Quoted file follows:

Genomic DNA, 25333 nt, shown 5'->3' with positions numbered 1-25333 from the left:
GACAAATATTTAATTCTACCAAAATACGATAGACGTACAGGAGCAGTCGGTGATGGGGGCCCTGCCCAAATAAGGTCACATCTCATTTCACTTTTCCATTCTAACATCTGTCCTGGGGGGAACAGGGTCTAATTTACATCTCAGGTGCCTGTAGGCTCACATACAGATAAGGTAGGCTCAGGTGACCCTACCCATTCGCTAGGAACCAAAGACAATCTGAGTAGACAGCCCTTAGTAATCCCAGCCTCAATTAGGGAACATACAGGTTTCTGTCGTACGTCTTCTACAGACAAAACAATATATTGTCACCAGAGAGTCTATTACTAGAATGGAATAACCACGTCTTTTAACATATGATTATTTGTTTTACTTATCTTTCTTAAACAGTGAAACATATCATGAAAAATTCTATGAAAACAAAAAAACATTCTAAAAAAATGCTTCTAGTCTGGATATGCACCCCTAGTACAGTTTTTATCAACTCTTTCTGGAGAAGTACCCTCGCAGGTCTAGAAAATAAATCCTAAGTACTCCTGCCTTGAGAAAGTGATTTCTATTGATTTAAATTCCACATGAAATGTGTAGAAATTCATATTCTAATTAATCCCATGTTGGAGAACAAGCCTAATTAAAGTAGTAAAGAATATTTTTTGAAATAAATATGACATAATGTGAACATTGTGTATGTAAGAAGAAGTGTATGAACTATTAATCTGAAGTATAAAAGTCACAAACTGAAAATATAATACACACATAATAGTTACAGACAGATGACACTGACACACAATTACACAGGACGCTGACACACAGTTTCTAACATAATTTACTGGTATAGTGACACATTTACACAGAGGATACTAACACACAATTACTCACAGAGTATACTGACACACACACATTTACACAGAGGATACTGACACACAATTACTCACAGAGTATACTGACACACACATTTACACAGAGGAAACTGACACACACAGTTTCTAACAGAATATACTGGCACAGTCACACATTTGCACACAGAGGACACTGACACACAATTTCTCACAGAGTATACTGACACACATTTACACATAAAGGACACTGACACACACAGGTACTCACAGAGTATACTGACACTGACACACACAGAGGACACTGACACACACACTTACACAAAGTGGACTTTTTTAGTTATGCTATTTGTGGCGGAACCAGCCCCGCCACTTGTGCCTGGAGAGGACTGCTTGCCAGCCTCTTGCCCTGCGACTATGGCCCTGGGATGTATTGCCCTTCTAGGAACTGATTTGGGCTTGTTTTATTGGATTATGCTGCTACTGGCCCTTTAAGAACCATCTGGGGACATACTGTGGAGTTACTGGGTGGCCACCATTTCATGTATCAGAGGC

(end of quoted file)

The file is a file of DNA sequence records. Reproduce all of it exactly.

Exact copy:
Genomic DNA, 25333 nt, shown 5'->3' with positions numbered 1-25333 from the left:
GACAAATATTTAATTCTACCAAAATACGATAGACGTACAGGAGCAGTCGGTGATGGGGGCCCTGCCCAAATAAGGTCACATCTCATTTCACTTTTCCATTCTAACATCTGTCCTGGGGGGAACAGGGTCTAATTTACATCTCAGGTGCCTGTAGGCTCACATACAGATAAGGTAGGCTCAGGTGACCCTACCCATTCGCTAGGAACCAAAGACAATCTGAGTAGACAGCCCTTAGTAATCCCAGCCTCAATTAGGGAACATACAGGTTTCTGTCGTACGTCTTCTACAGACAAAACAATATATTGTCACCAGAGAGTCTATTACTAGAATGGAATAACCACGTCTTTTAACATATGATTATTTGTTTTACTTATCTTTCTTAAACAGTGAAACATATCATGAAAAATTCTATGAAAACAAAAAAACATTCTAAAAAAATGCTTCTAGTCTGGATATGCACCCCTAGTACAGTTTTTATCAACTCTTTCTGGAGAAGTACCCTCGCAGGTCTAGAAAATAAATCCTAAGTACTCCTGCCTTGAGAAAGTGATTTCTATTGATTTAAATTCCACATGAAATGTGTAGAAATTCATATTCTAATTAATCCCATGTTGGAGAACAAGCCTAATTAAAGTAGTAAAGAATATTTTTTGAAATAAATATGACATAATGTGAACATTGTGTATGTAAGAAGAAGTGTATGAACTATTAATCTGAAGTATAAAAGTCACAAACTGAAAATATAATACACACATAATAGTTACAGACAGATGACACTGACACACAATTACACAGGACGCTGACACACAGTTTCTAACATAATTTACTGGTATAGTGACACATTTACACAGAGGATACTAACACACAATTACTCACAGAGTATACTGACACACACACATTTACACAGAGGATACTGACACACAATTACTCACAGAGTATACTGACACACACATTTACACAGAGGAAACTGACACACACAGTTTCTAACAGAATATACTGGCACAGTCACACATTTGCACACAGAGGACACTGACACACAATTTCTCACAGAGTATACTGACACACATTTACACATAAAGGACACTGACACACACAGGTACTCACAGAGTATACTGACACTGACACACACAGAGGACACTGACACACACACTTACACAAAGTGGACTTTTTTAGTTATGCTATTTGTGGCGGAACCAGCCCCGCCACTTGTGCCTGGAGAGGACTGCTTGCCAGCCTCTTGCCCTGCGACTATGGCCCTGGGATGTATTGCCCTTCTAGGAACTGATTTGGGCTTGTTTTATTGGATTATGCTGCTACTGGCCCTTTAAGAACCATCTGGGGACATACTGTGGAGTTACTGGGTGGCCACCATTTCATGTATCAGAGGC